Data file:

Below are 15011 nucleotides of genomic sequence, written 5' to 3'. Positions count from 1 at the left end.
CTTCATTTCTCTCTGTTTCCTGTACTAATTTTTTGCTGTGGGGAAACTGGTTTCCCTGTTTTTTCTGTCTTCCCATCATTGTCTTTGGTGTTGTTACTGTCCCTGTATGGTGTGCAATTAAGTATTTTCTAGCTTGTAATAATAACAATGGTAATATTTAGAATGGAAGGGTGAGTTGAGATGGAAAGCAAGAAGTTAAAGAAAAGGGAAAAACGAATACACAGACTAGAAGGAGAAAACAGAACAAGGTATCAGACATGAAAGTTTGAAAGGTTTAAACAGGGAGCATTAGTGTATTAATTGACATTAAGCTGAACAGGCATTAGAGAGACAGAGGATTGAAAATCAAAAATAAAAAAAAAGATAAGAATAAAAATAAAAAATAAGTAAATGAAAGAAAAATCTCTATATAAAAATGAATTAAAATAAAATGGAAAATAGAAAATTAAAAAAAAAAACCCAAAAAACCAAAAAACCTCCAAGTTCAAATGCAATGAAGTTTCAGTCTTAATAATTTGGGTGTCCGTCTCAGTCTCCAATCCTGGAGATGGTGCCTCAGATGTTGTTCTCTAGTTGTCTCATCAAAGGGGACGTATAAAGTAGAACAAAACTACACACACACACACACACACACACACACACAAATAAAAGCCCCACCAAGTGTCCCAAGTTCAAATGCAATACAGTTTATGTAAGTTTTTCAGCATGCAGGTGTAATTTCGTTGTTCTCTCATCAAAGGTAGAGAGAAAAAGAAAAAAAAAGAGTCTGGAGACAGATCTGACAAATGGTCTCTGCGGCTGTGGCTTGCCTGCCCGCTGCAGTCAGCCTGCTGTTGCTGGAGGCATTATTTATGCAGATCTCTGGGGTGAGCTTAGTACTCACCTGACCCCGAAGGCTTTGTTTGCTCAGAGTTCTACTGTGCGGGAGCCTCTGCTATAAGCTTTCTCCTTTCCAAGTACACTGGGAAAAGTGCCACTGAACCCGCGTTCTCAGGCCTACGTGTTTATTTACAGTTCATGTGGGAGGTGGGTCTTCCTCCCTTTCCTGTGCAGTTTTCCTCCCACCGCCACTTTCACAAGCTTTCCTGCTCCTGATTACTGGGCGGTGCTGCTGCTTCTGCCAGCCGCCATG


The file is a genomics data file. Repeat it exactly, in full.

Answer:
Below are 15011 nucleotides of genomic sequence, written 5' to 3'. Positions count from 1 at the left end.
CTTCATTTCTCTCTGTTTCCTGTACTAATTTTTTGCTGTGGGGAAACTGGTTTCCCTGTTTTTTCTGTCTTCCCATCATTGTCTTTGGTGTTGTTACTGTCCCTGTATGGTGTGCAATTAAGTATTTTCTAGCTTGTAATAATAACAATGGTAATATTTAGAATGGAAGGGTGAGTTGAGATGGAAAGCAAGAAGTTAAAGAAAAGGGAAAAACGAATACACAGACTAGAAGGAGAAAACAGAACAAGGTATCAGACATGAAAGTTTGAAAGGTTTAAACAGGGAGCATTAGTGTATTAATTGACATTAAGCTGAACAGGCATTAGAGAGACAGAGGATTGAAAATCAAAAATAAAAAAAAAGATAAGAATAAAAATAAAAAATAAGTAAATGAAAGAAAAATCTCTATATAAAAATGAATTAAAATAAAATGGAAAATAGAAAATTAAAAAAAAAAACCCAAAAAACCAAAAAACCTCCAAGTTCAAATGCAATGAAGTTTCAGTCTTAATAATTTGGGTGTCCGTCTCAGTCTCCAATCCTGGAGATGGTGCCTCAGATGTTGTTCTCTAGTTGTCTCATCAAAGGGGACGTATAAAGTAGAACAAAACTACACACACACACACACACACACACACACACAAATAAAAGCCCCACCAAGTGTCCCAAGTTCAAATGCAATACAGTTTATGTAAGTTTTTCAGCATGCAGGTGTAATTTCGTTGTTCTCTCATCAAAGGTAGAGAGAAAAAGAAAAAAAAAGAGTCTGGAGACAGATCTGACAAATGGTCTCTGCGGCTGTGGCTTGCCTGCCCGCTGCAGTCAGCCTGCTGTTGCTGGAGGCATTATTTATGCAGATCTCTGGGGTGAGCTTAGTACTCACCTGACCCCGAAGGCTTTGTTTGCTCAGAGTTCTACTGTGCGGGAGCCTCTGCTATAAGCTTTCTCCTTTCCAAGTACACTGGGAAAAGTGCCACTGAACCCGCGTTCTCAGGCCTACGTGTTTATTTACAGTTCATGTGGGAGGTGGGTCTTCCTCCCTTTCCTGTGCAGTTTTCCTCCCACCGCCACTTTCACAAGCTTTCCTGCTCCTGATTACTGGGCGGTGCTGCTGCTTCTGCCAGCCGCCATG